Whether you're looking for instructions on how to make a tutu with ribbon along the edges of the tulle skirt, or you're a fan of those teenage oversized turtles and are in search of costume inspiration, you've come to the right place!
This tutu dress style is a little more advanced than your basic tulle and crochet tutu top tutu dress, if you've got a sewing machine and the ability to sew in a fairly straight line, you can make this dress! It just takes patience to get started, then it really does fly from there.
So, let's get started!
That was obviously the quick, no frills version of the instructions. If you need just a little more detail than that, hang out with me for a bit longer and I'll walk you through the more in-depth journey of making this Donatello inspired tutu dress. (If you're a fan of one of the other three turtles in this quartet, simply use the applicable colors for your ribbon and accents. I'm actually a Raphael fan, but I really liked how the purples looked with the greens.)
Note: The instructions and measurements below are for an infant turtle ribbon edged tutu dress, ideal for ages 6-12 months. Increase the quantities/measurements if you are making a larger dress or want a longer skirt. Also, I used varying shades of green and purple as I like the dimension it gives to the skirt, but you can just as easily use one color for each material. Again, just adjust your measurements and resulting quantities of materials accordingly.
1 - 7" Lined Crochet Tutu Top (Kelly Green)
1 - 1.5" Crochet Headband (Purple)
1 - 100% Nylon Tulle (Kelly Green) 6" wide
1 - 100% Nylon Tulle (Lime Green) 6" wide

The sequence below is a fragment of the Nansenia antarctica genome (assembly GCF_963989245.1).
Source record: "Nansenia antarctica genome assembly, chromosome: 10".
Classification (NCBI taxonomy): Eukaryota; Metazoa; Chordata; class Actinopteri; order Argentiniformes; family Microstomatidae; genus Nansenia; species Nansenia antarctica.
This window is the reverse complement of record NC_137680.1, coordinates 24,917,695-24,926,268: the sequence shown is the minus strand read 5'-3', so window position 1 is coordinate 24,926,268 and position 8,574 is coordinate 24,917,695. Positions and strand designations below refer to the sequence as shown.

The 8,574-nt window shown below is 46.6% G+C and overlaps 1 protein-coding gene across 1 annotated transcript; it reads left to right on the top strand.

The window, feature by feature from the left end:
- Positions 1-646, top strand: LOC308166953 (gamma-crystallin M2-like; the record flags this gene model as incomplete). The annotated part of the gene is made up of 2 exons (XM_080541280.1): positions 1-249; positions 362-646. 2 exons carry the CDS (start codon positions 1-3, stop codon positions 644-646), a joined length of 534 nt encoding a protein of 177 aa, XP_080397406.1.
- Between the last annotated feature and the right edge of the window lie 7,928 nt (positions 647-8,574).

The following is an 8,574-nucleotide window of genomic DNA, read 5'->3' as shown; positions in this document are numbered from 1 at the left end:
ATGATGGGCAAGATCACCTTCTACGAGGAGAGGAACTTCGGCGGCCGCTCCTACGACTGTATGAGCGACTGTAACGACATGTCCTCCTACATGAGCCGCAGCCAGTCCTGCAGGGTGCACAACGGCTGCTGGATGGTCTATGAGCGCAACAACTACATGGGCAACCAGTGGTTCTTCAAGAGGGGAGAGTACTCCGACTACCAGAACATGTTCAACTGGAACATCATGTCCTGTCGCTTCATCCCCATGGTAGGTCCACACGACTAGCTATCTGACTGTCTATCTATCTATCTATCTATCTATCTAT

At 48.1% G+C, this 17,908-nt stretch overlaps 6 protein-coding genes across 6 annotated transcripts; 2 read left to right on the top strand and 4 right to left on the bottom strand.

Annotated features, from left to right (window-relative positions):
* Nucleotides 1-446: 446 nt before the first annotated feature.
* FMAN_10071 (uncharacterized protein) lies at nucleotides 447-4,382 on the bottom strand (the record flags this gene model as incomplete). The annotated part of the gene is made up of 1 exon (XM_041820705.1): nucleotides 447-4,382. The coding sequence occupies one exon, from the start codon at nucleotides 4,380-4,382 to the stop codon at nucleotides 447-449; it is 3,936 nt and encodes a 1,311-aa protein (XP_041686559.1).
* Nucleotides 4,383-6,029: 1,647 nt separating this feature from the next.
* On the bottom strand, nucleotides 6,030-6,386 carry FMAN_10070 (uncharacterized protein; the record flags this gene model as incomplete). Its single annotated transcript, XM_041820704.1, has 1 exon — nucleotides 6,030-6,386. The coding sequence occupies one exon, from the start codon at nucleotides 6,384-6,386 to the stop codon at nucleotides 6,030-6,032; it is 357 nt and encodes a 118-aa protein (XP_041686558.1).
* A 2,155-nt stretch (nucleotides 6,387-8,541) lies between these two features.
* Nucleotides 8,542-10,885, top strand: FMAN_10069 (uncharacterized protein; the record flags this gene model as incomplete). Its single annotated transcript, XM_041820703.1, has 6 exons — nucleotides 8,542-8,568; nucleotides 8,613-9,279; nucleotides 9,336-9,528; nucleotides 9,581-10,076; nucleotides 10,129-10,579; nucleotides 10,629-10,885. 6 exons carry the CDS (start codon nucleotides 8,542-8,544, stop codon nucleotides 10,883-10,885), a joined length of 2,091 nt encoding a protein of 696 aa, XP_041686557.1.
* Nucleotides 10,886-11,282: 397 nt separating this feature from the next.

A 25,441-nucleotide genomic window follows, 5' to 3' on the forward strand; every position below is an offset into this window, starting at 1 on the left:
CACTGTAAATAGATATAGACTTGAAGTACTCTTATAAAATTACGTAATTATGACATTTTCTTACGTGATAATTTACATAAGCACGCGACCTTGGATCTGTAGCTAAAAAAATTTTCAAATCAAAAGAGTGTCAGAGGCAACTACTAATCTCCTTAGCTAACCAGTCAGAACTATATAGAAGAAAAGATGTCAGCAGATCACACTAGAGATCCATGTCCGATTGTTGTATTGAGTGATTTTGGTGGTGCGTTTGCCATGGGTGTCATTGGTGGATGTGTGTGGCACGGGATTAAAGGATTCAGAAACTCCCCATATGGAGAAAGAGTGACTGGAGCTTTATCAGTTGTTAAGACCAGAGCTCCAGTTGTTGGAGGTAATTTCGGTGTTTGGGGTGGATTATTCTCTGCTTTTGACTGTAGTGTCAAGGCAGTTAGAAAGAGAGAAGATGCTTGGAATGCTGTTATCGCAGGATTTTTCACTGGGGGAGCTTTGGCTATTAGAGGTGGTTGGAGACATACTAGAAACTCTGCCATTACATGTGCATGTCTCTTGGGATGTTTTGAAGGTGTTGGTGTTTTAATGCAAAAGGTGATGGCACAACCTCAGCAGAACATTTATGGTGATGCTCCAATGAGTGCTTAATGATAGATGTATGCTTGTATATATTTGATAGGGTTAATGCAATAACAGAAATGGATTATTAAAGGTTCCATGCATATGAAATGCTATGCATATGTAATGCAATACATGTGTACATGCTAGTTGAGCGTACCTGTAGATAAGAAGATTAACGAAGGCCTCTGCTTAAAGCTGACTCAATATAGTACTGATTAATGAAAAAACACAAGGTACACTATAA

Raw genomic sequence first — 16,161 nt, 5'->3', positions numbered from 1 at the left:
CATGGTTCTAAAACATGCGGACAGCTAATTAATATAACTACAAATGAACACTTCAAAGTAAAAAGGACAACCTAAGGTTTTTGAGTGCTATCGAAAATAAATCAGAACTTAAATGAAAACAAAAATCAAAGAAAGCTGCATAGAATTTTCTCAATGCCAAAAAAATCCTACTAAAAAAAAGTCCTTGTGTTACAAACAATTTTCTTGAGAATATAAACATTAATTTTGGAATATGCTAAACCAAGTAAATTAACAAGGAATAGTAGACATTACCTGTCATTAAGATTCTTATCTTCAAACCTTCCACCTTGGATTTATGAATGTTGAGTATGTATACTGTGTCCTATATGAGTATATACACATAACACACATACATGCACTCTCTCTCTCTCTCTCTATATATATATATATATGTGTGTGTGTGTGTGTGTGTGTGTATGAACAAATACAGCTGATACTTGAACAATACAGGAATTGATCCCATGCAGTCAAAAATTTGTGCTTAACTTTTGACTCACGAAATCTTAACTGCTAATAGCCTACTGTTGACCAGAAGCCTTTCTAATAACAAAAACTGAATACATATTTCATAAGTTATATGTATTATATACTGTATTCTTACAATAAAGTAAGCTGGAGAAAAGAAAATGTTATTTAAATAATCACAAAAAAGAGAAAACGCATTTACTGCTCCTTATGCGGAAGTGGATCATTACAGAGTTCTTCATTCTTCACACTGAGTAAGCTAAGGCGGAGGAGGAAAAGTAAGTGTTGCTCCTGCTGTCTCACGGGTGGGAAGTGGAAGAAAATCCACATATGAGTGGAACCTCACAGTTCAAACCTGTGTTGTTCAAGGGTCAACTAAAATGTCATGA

1 - Glitter Tulle By The Roll (Kelly Green) 6" wide
1 - 100% Nylon Tulle (Deep Purple) 6" wide
1 - 100% Nylon Tulle (Lavender) 6" wide
2 - 7/8" Grosgrain Ribbon Spools (Purple)
6 - 7/8" Grosgrain Ribbon Spools (Regal Purple)
1/4 yd each - Felt Material (Green, Dark Green, Brown) (Fleece is another good choice!)
Thread - Brown and Green to match the felt/tutu, Purple to match the ribbon (pretend the yellow thread in the picture is actually purple!)
1 - Button
Sewing Machine & Dress Form (aka Oatmeal Canister for me!) - not pictured
Bits & Pieces to help make the process easier and successful:
Scissors, crochet hook, lighter & tea light, pins, sewing needle, pencil, seam ripper (because I am by no means a master seamstress!), ruler, tape measure, binder clips/paper clips
Step 1: Cutting the Tulle Strips
WARNING: MATH Ahead!
1. Since this is a dress for a girl 6-12 months old, I want the skirt to be about 14". I didn't have a box around, but I noticed my cutting board is 12" across the shorter side - plus a little less than a half inch around the grid's border. So, wrapping the tulle relatively loosely around the cutting board and cutting on both sides would give me just about the perfect length.
Given that there are about 42 holes around the 7" lined tutu top, I will need about 2 x 42 = 84 strips. We're only going to add 2 rows on this dress - don't want to drown the poor girl in tulle! Since I'm using three shades of green, that comes out to be about 28 strips per color - IF I were going to add equal amounts of all three. The glitter tulle is a little thicker than the 100% nylon tulle, so I will only add this one periodically, using the following pattern:
Where L - Lime K - Kelly Green G - Glitter
Using this pattern, you'll need:
Glitter - 14 strips (7 times wrapped around the board, then cut on both ends)
Lime Green - 36 strips (18 full turns around the board, then cut on both ends)
Kelly Green - 34 strips (17 wraps of tulle around the board, then cut on both ends)
This pattern repeats 3.5 times, so you'll end up with one Glitter that has a Lime on both sides. Trust me, no one will notice, but just for grins and giggles, let's start at the back seam with the first Lime, that way the slight break in pattern is at the back of the dress.
2. As noted above, after wrapping the tulle around your chosen board, cut both ends so you end up with two stacks of tulle strips, measuring about 14" long.